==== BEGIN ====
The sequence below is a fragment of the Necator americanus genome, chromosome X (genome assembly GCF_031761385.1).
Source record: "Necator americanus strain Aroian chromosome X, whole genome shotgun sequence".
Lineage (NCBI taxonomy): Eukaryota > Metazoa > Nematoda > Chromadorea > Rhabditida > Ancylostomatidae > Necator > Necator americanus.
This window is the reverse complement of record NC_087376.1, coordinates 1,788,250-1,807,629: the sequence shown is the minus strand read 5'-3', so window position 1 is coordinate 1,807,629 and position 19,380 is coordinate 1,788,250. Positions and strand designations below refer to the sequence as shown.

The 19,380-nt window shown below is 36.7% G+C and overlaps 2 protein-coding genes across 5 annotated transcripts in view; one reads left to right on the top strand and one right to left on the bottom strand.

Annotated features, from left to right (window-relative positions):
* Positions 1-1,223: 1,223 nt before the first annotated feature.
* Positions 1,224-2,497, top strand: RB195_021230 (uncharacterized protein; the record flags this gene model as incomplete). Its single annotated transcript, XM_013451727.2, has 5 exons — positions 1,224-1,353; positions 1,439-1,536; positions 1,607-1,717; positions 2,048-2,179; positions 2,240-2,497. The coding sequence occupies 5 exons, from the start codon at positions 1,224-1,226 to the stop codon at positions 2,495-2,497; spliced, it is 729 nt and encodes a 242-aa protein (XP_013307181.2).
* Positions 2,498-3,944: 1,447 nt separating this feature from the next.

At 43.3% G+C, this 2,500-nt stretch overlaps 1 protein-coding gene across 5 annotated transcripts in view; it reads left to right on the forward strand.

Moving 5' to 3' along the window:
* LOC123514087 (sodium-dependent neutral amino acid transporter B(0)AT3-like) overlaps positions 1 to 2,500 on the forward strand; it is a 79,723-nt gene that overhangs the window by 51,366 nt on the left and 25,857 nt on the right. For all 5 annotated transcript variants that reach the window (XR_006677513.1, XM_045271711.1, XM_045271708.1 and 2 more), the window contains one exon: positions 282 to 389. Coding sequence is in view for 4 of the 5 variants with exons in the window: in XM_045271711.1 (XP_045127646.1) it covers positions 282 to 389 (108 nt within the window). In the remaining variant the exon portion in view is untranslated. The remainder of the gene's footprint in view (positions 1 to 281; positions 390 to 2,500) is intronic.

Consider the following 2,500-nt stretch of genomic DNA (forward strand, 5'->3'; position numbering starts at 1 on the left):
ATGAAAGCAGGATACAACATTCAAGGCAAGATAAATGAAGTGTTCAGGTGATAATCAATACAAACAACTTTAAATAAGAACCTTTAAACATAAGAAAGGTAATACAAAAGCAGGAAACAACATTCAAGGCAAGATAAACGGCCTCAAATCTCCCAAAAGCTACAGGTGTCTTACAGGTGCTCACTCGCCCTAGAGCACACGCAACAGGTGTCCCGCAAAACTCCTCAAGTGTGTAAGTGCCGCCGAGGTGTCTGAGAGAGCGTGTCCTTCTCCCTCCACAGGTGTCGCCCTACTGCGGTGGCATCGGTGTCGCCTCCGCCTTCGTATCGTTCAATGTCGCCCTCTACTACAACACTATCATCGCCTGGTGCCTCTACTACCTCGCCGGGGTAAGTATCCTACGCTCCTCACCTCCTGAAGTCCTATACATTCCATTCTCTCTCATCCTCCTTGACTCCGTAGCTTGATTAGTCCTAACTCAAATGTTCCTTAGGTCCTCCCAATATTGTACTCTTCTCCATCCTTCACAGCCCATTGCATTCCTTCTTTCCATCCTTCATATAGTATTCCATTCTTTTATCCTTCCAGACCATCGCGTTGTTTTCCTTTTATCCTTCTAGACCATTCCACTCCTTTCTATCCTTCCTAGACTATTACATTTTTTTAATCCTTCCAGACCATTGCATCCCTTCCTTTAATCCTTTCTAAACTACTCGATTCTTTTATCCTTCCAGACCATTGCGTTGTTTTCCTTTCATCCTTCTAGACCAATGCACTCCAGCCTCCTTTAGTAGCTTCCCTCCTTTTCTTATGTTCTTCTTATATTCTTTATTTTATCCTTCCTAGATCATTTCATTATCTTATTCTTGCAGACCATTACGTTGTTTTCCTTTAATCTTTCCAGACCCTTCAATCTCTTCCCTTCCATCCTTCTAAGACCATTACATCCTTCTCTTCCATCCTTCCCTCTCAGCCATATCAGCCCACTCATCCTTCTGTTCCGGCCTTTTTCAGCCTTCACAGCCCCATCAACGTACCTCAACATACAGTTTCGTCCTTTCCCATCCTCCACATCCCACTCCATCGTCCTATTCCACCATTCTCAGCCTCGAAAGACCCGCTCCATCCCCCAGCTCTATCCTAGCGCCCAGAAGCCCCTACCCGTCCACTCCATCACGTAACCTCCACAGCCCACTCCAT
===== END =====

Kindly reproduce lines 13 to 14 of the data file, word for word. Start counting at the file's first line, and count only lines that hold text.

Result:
Consider the following 2,500-nt stretch of genomic DNA (forward strand, 5'->3'; position numbering starts at 1 on the left):
ATGAAAGCAGGATACAACATTCAAGGCAAGATAAATGAAGTGTTCAGGTGATAATCAATACAAACAACTTTAAATAAGAACCTTTAAACATAAGAAAGGTAATACAAAAGCAGGAAACAACATTCAAGGCAAGATAAACGGCCTCAAATCTCCCAAAAGCTACAGGTGTCTTACAGGTGCTCACTCGCCCTAGAGCACACGCAACAGGTGTCCCGCAAAACTCCTCAAGTGTGTAAGTGCCGCCGAGGTGTCTGAGAGAGCGTGTCCTTCTCCCTCCACAGGTGTCGCCCTACTGCGGTGGCATCGGTGTCGCCTCCGCCTTCGTATCGTTCAATGTCGCCCTCTACTACAACACTATCATCGCCTGGTGCCTCTACTACCTCGCCGGGGTAAGTATCCTACGCTCCTCACCTCCTGAAGTCCTATACATTCCATTCTCTCTCATCCTCCTTGACTCCGTAGCTTGATTAGTCCTAACTCAAATGTTCCTTAGGTCCTCCCAATATTGTACTCTTCTCCATCCTTCACAGCCCATTGCATTCCTTCTTTCCATCCTTCATATAGTATTCCATTCTTTTATCCTTCCAGACCATCGCGTTGTTTTCCTTTTATCCTTCTAGACCATTCCACTCCTTTCTATCCTTCCTAGACTATTACATTTTTTTAATCCTTCCAGACCATTGCATCCCTTCCTTTAATCCTTTCTAAACTACTCGATTCTTTTATCCTTCCAGACCATTGCGTTGTTTTCCTTTCATCCTTCTAGACCAATGCACTCCAGCCTCCTTTAGTAGCTTCCCTCCTTTTCTTATGTTCTTCTTATATTCTTTATTTTATCCTTCCTAGATCATTTCATTATCTTATTCTTGCAGACCATTACGTTGTTTTCCTTTAATCTTTCCAGACCCTTCAATCTCTTCCCTTCCATCCTTCTAAGACCATTACATCCTTCTCTTCCATCCTTCCCTCTCAGCCATATCAGCCCACTCATCCTTCTGTTCCGGCCTTTTTCAGCCTTCACAGCCCCATCAACGTACCTCAACATACAGTTTCGTCCTTTCCCATCCTCCACATCCCACTCCATCGTCCTATTCCACCATTCTCAGCCTCGAAAGACCCGCTCCATCCCCCAGCTCTATCCTAGCGCCCAGAAGCCCCTACCCGTCCACTCCATCACGTAACCTCCACAGCCCACTCCAT